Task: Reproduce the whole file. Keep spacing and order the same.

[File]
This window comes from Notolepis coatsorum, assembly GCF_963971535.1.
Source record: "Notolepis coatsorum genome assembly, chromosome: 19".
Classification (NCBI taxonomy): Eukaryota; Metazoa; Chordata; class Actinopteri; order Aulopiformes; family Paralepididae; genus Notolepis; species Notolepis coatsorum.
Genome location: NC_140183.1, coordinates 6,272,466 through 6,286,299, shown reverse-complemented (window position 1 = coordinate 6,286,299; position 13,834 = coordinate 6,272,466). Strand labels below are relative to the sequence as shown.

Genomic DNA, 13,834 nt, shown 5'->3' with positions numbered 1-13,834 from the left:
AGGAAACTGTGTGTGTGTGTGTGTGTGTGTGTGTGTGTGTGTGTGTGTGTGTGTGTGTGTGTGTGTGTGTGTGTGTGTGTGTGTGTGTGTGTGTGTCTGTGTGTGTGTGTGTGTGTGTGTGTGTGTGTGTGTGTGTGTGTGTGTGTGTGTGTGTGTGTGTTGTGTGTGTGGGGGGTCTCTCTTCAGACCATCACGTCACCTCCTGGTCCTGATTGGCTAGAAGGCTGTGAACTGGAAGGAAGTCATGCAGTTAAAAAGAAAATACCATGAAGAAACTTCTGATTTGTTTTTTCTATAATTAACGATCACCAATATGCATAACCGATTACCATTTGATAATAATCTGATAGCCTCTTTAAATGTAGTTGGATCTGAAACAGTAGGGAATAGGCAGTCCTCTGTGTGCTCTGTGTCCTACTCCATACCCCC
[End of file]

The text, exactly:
This window comes from Notolepis coatsorum, assembly GCF_963971535.1.
Source record: "Notolepis coatsorum genome assembly, chromosome: 19".
Classification (NCBI taxonomy): Eukaryota; Metazoa; Chordata; class Actinopteri; order Aulopiformes; family Paralepididae; genus Notolepis; species Notolepis coatsorum.
Genome location: NC_140183.1, coordinates 6,272,466 through 6,286,299, shown reverse-complemented (window position 1 = coordinate 6,286,299; position 13,834 = coordinate 6,272,466). Strand labels below are relative to the sequence as shown.

Genomic DNA, 13,834 nt, shown 5'->3' with positions numbered 1-13,834 from the left:
AGGAAACTGTGTGTGTGTGTGTGTGTGTGTGTGTGTGTGTGTGTGTGTGTGTGTGTGTGTGTGTGTGTGTGTGTGTGTGTGTGTGTGTGTGTGTGTCTGTGTGTGTGTGTGTGTGTGTGTGTGTGTGTGTGTGTGTGTGTGTGTGTGTGTGTGTGTGTGTTGTGTGTGTGGGGGGTCTCTCTTCAGACCATCACGTCACCTCCTGGTCCTGATTGGCTAGAAGGCTGTGAACTGGAAGGAAGTCATGCAGTTAAAAAGAAAATACCATGAAGAAACTTCTGATTTGTTTTTTCTATAATTAACGATCACCAATATGCATAACCGATTACCATTTGATAATAATCTGATAGCCTCTTTAAATGTAGTTGGATCTGAAACAGTAGGGAATAGGCAGTCCTCTGTGTGCTCTGTGTCCTACTCCATACCCCC